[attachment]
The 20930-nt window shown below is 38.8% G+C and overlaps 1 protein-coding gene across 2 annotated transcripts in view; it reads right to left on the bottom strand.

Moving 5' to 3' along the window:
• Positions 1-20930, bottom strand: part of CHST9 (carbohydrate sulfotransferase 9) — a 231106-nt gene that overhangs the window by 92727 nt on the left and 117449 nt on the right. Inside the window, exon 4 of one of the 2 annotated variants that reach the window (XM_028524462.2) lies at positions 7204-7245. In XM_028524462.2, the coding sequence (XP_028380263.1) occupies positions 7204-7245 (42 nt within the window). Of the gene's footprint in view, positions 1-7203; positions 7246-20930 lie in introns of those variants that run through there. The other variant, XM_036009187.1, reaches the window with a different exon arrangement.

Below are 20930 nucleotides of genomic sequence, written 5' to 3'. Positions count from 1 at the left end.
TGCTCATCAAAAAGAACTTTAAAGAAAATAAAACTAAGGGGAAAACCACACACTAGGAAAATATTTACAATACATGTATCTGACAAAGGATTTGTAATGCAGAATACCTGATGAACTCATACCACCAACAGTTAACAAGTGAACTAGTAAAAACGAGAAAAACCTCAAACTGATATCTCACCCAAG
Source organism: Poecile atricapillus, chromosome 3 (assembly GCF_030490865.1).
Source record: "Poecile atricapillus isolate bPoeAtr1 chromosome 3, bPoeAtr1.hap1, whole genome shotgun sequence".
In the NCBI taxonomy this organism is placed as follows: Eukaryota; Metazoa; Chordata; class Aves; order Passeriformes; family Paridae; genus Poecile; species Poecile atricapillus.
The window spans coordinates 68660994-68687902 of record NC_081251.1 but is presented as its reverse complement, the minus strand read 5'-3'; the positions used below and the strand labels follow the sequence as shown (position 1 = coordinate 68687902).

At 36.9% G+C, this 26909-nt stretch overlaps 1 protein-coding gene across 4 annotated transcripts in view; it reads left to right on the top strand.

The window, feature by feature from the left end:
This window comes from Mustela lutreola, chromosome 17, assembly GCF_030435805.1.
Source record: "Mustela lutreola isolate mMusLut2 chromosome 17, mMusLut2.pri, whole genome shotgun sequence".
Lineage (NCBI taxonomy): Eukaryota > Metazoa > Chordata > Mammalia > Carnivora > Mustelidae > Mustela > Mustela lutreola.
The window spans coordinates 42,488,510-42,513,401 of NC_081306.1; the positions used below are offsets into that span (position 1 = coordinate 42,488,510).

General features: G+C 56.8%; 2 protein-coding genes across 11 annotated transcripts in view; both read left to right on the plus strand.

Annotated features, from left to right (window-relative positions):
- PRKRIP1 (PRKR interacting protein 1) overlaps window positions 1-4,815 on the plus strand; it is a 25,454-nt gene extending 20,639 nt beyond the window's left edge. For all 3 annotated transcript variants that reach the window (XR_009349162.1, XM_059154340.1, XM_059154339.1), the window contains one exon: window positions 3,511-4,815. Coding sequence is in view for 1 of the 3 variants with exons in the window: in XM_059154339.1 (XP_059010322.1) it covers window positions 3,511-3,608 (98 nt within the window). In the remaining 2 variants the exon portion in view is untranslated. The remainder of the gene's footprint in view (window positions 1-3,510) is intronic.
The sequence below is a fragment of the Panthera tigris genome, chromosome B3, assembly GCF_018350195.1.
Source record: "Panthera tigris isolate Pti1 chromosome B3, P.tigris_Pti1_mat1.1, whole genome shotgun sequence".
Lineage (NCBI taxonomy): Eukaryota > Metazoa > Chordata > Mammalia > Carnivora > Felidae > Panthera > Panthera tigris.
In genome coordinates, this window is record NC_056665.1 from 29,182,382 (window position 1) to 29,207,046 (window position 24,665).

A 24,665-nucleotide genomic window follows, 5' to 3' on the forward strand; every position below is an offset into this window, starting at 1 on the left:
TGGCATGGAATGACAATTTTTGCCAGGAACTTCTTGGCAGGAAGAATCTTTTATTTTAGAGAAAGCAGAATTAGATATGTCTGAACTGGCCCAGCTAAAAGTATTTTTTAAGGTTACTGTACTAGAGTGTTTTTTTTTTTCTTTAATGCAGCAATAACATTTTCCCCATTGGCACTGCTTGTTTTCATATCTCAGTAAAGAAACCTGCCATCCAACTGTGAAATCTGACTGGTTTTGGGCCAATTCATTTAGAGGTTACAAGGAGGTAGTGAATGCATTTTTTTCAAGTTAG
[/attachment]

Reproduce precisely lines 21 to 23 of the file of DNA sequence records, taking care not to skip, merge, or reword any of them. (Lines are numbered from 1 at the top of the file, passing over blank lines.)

Lineage (NCBI taxonomy): Eukaryota > Metazoa > Chordata > Mammalia > Carnivora > Felidae > Panthera > Panthera tigris.
In genome coordinates, this window is record NC_056665.1 from 29,182,382 (window position 1) to 29,207,046 (window position 24,665).

A 24,665-nucleotide genomic window follows, 5' to 3' on the forward strand; every position below is an offset into this window, starting at 1 on the left: